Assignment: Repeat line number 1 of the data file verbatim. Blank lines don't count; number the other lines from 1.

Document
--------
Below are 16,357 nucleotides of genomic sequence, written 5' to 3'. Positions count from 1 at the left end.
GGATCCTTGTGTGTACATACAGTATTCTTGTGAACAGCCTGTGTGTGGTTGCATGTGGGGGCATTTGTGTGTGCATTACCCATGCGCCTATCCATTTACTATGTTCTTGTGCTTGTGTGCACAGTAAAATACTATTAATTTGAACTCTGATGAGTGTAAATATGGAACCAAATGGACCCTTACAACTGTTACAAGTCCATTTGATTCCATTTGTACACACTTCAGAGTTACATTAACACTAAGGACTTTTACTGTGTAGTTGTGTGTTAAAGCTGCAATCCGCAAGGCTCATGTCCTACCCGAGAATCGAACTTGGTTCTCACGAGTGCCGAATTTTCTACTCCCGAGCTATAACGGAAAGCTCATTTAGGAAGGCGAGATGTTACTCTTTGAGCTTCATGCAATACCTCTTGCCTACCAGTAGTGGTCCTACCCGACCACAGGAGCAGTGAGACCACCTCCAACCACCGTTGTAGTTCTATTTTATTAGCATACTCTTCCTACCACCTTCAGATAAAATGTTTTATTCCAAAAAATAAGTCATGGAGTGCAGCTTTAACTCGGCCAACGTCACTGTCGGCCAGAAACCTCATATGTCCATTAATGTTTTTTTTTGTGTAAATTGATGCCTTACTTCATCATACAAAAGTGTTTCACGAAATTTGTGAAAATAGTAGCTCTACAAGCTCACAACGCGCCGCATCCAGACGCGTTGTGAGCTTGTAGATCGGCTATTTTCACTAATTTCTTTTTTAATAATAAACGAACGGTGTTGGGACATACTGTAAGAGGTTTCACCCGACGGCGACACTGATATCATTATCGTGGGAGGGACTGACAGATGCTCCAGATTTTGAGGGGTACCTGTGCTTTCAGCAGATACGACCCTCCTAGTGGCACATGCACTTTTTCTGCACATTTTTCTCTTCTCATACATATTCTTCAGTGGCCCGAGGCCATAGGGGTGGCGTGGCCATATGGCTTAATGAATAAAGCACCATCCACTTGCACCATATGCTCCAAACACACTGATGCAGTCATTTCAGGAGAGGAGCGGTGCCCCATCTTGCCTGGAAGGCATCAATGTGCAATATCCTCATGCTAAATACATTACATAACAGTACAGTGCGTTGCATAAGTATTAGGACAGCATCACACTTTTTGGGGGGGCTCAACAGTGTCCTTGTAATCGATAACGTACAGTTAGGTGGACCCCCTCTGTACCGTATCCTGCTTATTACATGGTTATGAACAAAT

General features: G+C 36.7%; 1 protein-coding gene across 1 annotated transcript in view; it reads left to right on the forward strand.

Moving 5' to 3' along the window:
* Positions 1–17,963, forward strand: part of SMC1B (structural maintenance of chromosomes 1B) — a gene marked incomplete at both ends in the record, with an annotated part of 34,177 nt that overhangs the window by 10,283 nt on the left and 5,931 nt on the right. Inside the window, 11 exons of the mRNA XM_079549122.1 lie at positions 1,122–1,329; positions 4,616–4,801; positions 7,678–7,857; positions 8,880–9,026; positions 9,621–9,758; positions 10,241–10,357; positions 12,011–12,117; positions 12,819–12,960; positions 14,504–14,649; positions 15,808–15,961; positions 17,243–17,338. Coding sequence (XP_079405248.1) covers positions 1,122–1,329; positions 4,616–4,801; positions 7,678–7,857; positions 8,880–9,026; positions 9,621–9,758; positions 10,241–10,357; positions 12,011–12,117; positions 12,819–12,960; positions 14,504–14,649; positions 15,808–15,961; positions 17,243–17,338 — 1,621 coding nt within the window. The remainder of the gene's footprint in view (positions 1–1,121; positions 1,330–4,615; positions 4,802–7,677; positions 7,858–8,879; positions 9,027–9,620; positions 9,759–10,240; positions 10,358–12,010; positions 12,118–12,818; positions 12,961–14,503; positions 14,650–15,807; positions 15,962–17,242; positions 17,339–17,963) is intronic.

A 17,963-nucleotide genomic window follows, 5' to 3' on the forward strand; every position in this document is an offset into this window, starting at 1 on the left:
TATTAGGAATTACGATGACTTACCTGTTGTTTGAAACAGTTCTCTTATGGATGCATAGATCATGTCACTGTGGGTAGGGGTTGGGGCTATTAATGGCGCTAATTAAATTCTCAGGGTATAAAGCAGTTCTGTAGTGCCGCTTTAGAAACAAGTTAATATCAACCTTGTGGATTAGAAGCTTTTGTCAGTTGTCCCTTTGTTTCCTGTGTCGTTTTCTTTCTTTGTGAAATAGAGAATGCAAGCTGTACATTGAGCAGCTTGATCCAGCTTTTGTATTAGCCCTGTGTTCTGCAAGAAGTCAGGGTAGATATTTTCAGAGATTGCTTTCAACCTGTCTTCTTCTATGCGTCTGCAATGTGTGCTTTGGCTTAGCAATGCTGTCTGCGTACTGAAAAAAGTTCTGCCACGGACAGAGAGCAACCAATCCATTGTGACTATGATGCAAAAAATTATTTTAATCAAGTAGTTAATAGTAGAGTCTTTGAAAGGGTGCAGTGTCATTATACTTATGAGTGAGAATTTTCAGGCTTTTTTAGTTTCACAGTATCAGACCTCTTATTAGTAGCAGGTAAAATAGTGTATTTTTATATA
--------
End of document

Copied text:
Below are 16,357 nucleotides of genomic sequence, written 5' to 3'. Positions count from 1 at the left end.